The pay yourself first approach is perfect for putting your debt first then saving more down the road!
5. Rent a Room Out
Housing is the big ticket item in most household budgets. As a general rule of thumb, no more than 30% of your income should be going to your living situation.
However, that is not always easy to reciprocate, especially if you live close to a metropolitan area for work. In that case, subletting a room in your home or apartment isn't a bad idea.
Consider renting a room to earn some extra money to offset living expenses. In turn, you will free up money in your budget to use towards your debt. While living with another person might not be your idea of fun, it is nice when you see the living expenses drop.
Pros to renting a room out :
- $600 for a room x 12 = $7,200 annually
- Split monthly utilities & internet
- Easy to accept payment with apps like Cahapp and Venmo
- Passive income
6. Move Back Home
Moving back home after college is bad enough, but in order to pay your debt fast, you might have to consider moving back with the O.G roomies – your parents.
Depending on where you live, housing can run you $12,000 (and likely way more per year. 80% of millennials attribute student loan debt to not being able to buy a home, so staying with the parents to pay off your debt is actually really strategic.
Ask if you can pay for a utility or offer to clean, stay at home and use the money you planned on spending each month for housing to pay off your debt fast. The faster you pay down your debt, the faster you can move out!
Just make sure to tell everyone how you met your roommates – they brought you home from the hospital 20 some years ago!
7. Downsize Your Home
If you find yourself living in a home that is preventing you from getting ahead of your debt, (AKA house poor) it might be time to temporarily swallow your pride and downsize.
Chances are your home has appreciated since you first bought, so selling it will actually net you some income that you can use to pay off debt. Live below your means for a year or two to clear your debt, then you can buy a new home that is affordable!
Another option is to move to a cheaper part of the country to reduce the cost of living. Just use this link to compare cities and the cost of living. Also, see #15 on how to leverage equity to pay off debt.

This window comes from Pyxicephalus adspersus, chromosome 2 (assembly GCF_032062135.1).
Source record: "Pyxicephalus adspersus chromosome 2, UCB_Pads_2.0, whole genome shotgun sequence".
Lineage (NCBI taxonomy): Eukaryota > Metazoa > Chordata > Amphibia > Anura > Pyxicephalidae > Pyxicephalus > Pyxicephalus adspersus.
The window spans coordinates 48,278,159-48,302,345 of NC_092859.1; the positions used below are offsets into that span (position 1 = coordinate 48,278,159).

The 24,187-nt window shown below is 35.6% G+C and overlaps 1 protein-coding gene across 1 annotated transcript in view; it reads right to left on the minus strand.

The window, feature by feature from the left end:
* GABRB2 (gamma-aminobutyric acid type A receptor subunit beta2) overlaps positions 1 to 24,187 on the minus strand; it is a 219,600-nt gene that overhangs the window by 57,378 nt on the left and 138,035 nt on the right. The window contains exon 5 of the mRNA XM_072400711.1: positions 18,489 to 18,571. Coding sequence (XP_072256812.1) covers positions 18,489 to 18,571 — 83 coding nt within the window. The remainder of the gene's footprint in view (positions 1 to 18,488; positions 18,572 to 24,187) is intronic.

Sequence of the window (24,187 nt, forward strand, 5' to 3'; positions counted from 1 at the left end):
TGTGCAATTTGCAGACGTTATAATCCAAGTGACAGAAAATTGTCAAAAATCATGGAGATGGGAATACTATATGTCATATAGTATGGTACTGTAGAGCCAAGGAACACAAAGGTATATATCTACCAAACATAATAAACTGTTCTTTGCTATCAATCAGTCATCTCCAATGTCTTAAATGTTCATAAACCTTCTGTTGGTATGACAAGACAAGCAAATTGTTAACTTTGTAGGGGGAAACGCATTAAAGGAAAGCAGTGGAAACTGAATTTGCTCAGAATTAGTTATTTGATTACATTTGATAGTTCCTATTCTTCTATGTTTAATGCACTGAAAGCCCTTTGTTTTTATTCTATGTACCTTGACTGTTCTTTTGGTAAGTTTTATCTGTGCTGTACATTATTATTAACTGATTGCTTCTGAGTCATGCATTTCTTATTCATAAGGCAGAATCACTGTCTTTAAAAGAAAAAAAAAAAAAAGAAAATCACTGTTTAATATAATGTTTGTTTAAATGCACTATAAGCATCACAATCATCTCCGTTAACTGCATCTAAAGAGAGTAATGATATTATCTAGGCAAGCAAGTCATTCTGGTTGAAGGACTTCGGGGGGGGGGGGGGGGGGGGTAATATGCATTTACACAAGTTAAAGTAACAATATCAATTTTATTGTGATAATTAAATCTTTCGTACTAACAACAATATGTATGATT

8. Sell Your Car
After mortgage debt and student loan debt, auto debt is #3 just ahead of consumer debt. Here are a few things about paying off your debt fast and car ownership:
- The purpose of a car is to get you from A to B
- Your car's purchase price should never be more then 25% of your annual net income (If you make $40,000, your car's value should be $10,000 or less)
- If you want to pay off your debt fast, selling your car is a quick way to do it.
Do the math:
The average car payment is $350 for 5 years or about $21,000 over the life of the loan. Just cutting that in half and riving a more fuel efficient car can save over $10,000 to go towards your debt.
Related: Car Buying Guide
9. Adjust Your Insurance
Insurance is on of those fixed expenses we need, but we also forget about once we sign the documents.
But if you're looking to pay off your debt fast, you need as much money as possible to make those extra payments. Shopping around for better insurance packages is a quick way to get some money back each month.
Insurance companies are always looking for business, don't be afraid to shop around every year, or use something that does it for you:
10. Cancel the Gym Membership
The average adult who has a gym membership pays $72 per month. Save $865 per year just by canceling your gym membership.
Take the extra $72 and use it to pay off your debt. Once you are debt free, then you can get a gym membership again. There are plenty of ways to stay fit and not have a gym membership which includes:
- YouTube workouts
- Fitness apps
- Community gyms
- Run outside
- Join exercise groups
- See if work will pay for your membership
11. Stop Eating Out
Make a pact with yourself when it comes to eating out:
I will not eat out until I payoff $1,000 in debt.
If eating out is something you enjoy, make it a reward each time you accomplish paying off your debt. It is amazing how fast you will start paying off your debt when you use eating out as a reward.
Adults are spending $18,000 per year on non-essentials, most of which comes from food and drinks. Cutting back on your eating and drinking habits will help you pay off your debt fast and even get in better shape in the process!
12. Cut Your Credit Cards Up
Cut up the plastic that got you into debt in the first place!
If you're someone who is paying off debt because you overspent, it is time to say goodbye once and for all to those credit cards.